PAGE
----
I’m very pleased with myself, I just finished a Noro Striped Scarf, an unfinished project that languished throughout the summer. A Noro scarf is a simple & effective project when your knitting mojo is feeling a bit below base-line.
I used two skeins of Noro Kureopatora, but the pattern was originally designed and looks gorgeous made with Noro Silk Garden. You can use two different colourways, or use the same colour starting at different parts of the colourway.
Noro Silk Garden: 4 skeins (2 in each of two colours), or 6 skeins for a voluminous scarf.
Noro Kureopatora and Silk Garden are both feltable, so you can join two strands with a “Spit Splice” … less ends to weave in!
Noro Silk Garden blooms beautifully when knitted at a looser tension. Try going up a needle size, avoid a dense tension, and you’ll receive a treat! There’s a side benefit too – your yarn will go farther!
Both Kureopatora and Silk Garden enjoy a bath at the end of your project, blocking them in Eucalan or Soak to soften them up and let them bloom!
Sometimes the colours in your two skeins might get to a point where they blend together a bit too much and your stripes look less defined. When this happens I cut one of the yarns and skip ahead in the colourway to the next point where the contrast returns.
It’s ok to edit your Noro palette. If you come to a colour that doesn’t work, you don’t like, or there’s just too much of it, feel free to cut it and skip ahead.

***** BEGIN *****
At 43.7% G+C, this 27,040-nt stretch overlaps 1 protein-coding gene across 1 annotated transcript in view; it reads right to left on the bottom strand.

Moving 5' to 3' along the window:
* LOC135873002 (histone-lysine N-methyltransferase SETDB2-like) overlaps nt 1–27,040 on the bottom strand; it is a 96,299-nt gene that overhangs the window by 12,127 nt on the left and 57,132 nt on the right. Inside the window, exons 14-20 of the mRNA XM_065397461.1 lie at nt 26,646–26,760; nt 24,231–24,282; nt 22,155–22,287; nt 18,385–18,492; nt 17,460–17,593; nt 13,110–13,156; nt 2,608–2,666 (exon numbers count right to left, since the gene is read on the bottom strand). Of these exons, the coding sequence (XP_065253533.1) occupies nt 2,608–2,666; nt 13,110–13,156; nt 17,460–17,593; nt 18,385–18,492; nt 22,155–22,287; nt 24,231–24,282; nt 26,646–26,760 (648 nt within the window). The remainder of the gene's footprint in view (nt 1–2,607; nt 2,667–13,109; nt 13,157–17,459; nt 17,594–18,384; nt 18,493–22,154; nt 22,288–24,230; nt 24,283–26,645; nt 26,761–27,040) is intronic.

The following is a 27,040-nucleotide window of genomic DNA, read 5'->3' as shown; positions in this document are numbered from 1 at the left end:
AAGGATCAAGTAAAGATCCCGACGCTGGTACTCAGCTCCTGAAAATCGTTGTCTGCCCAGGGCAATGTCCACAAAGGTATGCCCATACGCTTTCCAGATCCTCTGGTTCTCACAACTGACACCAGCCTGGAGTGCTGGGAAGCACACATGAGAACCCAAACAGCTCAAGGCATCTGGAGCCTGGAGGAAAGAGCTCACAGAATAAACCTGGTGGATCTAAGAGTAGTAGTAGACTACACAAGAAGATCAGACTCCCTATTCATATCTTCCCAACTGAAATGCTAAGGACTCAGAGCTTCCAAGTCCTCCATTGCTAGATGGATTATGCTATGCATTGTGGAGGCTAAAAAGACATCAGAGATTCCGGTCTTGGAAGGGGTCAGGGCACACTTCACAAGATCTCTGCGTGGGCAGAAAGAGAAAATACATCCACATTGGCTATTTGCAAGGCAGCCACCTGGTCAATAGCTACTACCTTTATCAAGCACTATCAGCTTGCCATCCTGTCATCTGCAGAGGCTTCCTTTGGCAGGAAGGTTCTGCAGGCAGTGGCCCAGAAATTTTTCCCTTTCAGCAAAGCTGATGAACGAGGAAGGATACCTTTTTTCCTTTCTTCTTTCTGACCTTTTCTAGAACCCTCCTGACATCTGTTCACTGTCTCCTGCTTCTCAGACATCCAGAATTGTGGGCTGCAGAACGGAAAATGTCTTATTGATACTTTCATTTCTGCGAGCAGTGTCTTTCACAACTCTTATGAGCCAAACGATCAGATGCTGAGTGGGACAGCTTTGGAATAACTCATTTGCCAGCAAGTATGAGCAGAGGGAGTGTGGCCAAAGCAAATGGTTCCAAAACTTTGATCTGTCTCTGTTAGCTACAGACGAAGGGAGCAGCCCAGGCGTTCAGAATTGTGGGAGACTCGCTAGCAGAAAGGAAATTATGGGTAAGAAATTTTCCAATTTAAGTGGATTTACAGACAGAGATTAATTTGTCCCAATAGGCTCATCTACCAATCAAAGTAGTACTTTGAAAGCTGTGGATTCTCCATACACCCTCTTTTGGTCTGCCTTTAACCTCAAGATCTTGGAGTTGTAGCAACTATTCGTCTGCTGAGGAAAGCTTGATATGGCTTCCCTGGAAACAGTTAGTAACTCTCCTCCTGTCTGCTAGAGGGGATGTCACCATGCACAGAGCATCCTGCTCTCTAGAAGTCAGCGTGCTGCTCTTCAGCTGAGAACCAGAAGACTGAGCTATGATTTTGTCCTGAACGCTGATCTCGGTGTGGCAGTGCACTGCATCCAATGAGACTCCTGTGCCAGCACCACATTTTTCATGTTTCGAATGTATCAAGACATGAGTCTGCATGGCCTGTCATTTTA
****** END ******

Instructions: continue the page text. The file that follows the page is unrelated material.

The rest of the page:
I just finished some fall legwarmers for myself. They started as an excuse to use an interesting colourway of Noro Kureopatora (colour 1004) but they feel like little hugs for my calves & ankles! The yarn, as ever, is lovely and fun to work with, plus it stretched waaaaayyyy further than I expected and I only needed ONE SKEIN to make the pair! Noro Kureopatora is a light, airy and warm single ply blend of merino wools (the more air a yarn holds the warmer it is). I used 12″ circular needles which made the knitting faster than double pointed needles. I’m going to wear my legwarmers right now, but they also make great holiday gifts!
Noro Silk Garden is a perennial favourite – it’s a self-striping, long colourway with subtle colour gradations that always keep you interested. The texture is also equally enchanting – it’s a single ply with a little bit of halo. I think colours 437 & 436 would make a gorgeous Noro Striped Scarf!
Noro Kureopatora is a one of Noro’s softest and most versatile yarns, and we’ve restocked it for fall! Made from a blend of different types of wool, this single ply yarn looks great knit, crochet, or felted. One skein goes a long way -each carries a generous yardage of 270m/276 yards, and it blooms, so you can use a variety of needle sizes with it (two skeins are more than enough for a scarf). We made Lala’s Simple Shawl with 3 skeins and a Noro Striped Scarf with 2 skeins.
This is a store project in progress, but the good thing about socks is half way is enough to show off. We’ve been working on a quick pair of Rye sockies with Noro Silk Garden Solo (which is presently on SALE). They’re super comfy, cozy, and FAST! Great house socks or slipper socks. The yarn really softens up as you work with it.